Learning how to make the best of customer complaints – the hard way

Knickermail-lg.jpgWe’ve had a good number of KnickerMail orders since the launch in December. It’s hardly the next Amazon, but a healthy niche e-commerce site that makes a bit of money and puts smiles on faces of customers around the world.

What I love most about KnickerMail is that it’s taught me more about ecommerce in a couple months that I’ve learned in the last ten years. And one of the biggest lessons has been solving customer complaints.

Before starting KnickerMail we knew what Royal Mail could and couldn’t do in the UK but we weren’t counting on receiving the majority of orders from the US and mainland Europe. Royal Mail’s website led us to believe that the basic delivery service works almost as good as the more expensive options, so that’s what we usually opted for. Big mistake. The basic service works well about seven times out of ten and is hopelessly late rest of the time.

This meant we’ve gotten around ten emails from worried customers. Some have just enquired about the delivery time, others have been less forgiving and have asked for a refund right away.

How do you deal with an unhappy customer?

I wasn’t sure. I had read books, and had spent a good couple of days working at the customer service team back at my Skype days. But I wasn’t sure what to reply when the first less than friendly emails started to arrive.

It didn’t help that at first we weren’t sure what the problem was. Might the delivery be done on the next day? Was this related to one particular area? Are they simply not happy with the purchase and are looking for a delicate way to get their money back?

I decided to use the mantra that Skype employed back in the day – delight the user. This meant offering a full refund straight away if the customer wasn’t happy. I figured it would take the pressure off if people knew that all they needed to do is say the word and they’d have all their money back. And I thought this would open them up to wait a little and, if worse came to worst, accept a new delivery instead of refund (which was better from our perspective – selling with lower margins vs. not selling anything at all).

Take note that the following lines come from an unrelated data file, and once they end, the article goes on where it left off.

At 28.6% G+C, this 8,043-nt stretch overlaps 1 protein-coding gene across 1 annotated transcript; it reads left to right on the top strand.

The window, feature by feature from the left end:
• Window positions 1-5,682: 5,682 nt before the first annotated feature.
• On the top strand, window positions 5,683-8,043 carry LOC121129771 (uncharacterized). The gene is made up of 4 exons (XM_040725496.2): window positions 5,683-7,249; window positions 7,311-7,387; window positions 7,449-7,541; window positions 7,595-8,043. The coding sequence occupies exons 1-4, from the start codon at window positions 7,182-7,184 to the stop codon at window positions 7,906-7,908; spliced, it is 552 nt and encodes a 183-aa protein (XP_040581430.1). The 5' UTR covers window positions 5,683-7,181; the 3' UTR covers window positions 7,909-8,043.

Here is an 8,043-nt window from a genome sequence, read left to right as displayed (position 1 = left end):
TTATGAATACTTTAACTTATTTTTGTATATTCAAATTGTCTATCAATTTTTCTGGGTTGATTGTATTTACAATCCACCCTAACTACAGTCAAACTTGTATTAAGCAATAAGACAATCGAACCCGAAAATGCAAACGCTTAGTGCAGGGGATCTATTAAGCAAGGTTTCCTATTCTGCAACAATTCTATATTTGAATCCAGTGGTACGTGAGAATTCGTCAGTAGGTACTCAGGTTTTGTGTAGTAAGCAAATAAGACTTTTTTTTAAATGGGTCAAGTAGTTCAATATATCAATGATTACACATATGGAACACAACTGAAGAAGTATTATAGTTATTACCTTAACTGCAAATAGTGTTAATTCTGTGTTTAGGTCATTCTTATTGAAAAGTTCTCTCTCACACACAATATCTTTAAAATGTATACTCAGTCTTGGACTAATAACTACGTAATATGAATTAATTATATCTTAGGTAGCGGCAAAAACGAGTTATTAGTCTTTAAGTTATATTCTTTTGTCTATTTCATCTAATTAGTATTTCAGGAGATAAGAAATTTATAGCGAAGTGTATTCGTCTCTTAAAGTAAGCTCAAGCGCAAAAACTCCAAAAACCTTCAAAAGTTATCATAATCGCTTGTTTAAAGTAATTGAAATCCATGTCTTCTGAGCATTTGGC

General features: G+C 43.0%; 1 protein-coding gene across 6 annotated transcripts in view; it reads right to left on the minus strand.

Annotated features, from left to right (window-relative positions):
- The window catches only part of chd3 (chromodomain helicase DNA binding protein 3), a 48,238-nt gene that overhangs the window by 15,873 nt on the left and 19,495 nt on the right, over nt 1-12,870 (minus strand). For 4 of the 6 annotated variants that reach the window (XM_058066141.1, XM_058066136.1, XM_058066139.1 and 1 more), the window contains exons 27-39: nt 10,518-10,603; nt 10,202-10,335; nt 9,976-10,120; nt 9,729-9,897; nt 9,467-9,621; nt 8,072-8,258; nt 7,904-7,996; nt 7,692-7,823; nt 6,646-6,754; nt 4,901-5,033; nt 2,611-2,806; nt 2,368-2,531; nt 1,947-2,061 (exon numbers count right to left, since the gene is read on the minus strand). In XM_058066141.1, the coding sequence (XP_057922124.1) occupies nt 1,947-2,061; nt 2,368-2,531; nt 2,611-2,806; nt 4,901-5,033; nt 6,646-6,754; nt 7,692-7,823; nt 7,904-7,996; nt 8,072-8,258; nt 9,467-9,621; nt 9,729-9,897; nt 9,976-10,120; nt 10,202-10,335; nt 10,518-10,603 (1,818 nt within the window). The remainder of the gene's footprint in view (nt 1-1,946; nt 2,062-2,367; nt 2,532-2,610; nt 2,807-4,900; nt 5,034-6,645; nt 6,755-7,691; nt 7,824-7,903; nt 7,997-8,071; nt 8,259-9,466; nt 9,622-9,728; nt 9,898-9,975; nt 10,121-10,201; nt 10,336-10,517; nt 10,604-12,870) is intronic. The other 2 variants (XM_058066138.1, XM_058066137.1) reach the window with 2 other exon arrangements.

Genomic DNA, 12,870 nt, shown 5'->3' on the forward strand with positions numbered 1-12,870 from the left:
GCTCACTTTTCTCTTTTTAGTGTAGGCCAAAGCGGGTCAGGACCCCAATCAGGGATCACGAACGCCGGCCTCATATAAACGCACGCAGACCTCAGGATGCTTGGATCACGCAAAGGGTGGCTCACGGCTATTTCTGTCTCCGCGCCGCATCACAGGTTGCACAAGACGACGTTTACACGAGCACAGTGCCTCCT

Naturally, I also wanted to apologise straight away and answer as quickly as humanly possible. Apparently that’s the best thing you can do with an unhappy customer, as I vaguely recalled from some book or article. This sometimes meant typing emails to people in the US at 2AM from my phone in a mildly intoxicated state. The emails went something like this:

Hi name,

Really sorry to hear the recipient hasn’t received the package yet. The delivery time to US is usually around a week but we’ve learned that it can take up to two weeks to for KnickerMail to arrive to the US. I’ve updated the information on our site but I know this doesn’t help you much right now.

If KnickerMail doesn’t arrive in a couple of days please do let me know and I’ll either get you a full refund or send you a new package with the most expensive courier service out there. Really hope this didn’t dampen any plans!

Andrus I KnickerMail


Did it work?

Absolutely. Only one of the ten or so people that had contacted us have asked us for a refund (and immediately gotten it). And with many of the people I’ve developed a friendly email exchange where we’re both looking for ways to get KnickerMail to the lucky recipient. And in the end we’ve received emails like:

Thanks again for this example of good customer service. I’ll be sure to recommend your service to others.

or:

I want to thank you for your customer service and timely response and effort, it says a lot about the people behind the product and I do intend to use it again and spread the word.

I don’t really see the need for a refund, so hope I can come back to you for your offer of a next time free order as soon as you have new models available.

Heartwarming to get emails like this from people you’ve kind of let down.

PS. We’ve added a section with pessimistic delivery times to the site and are using premium postage services now. Perhaps the best way of dealing with a problem is eliminating it in the first place.

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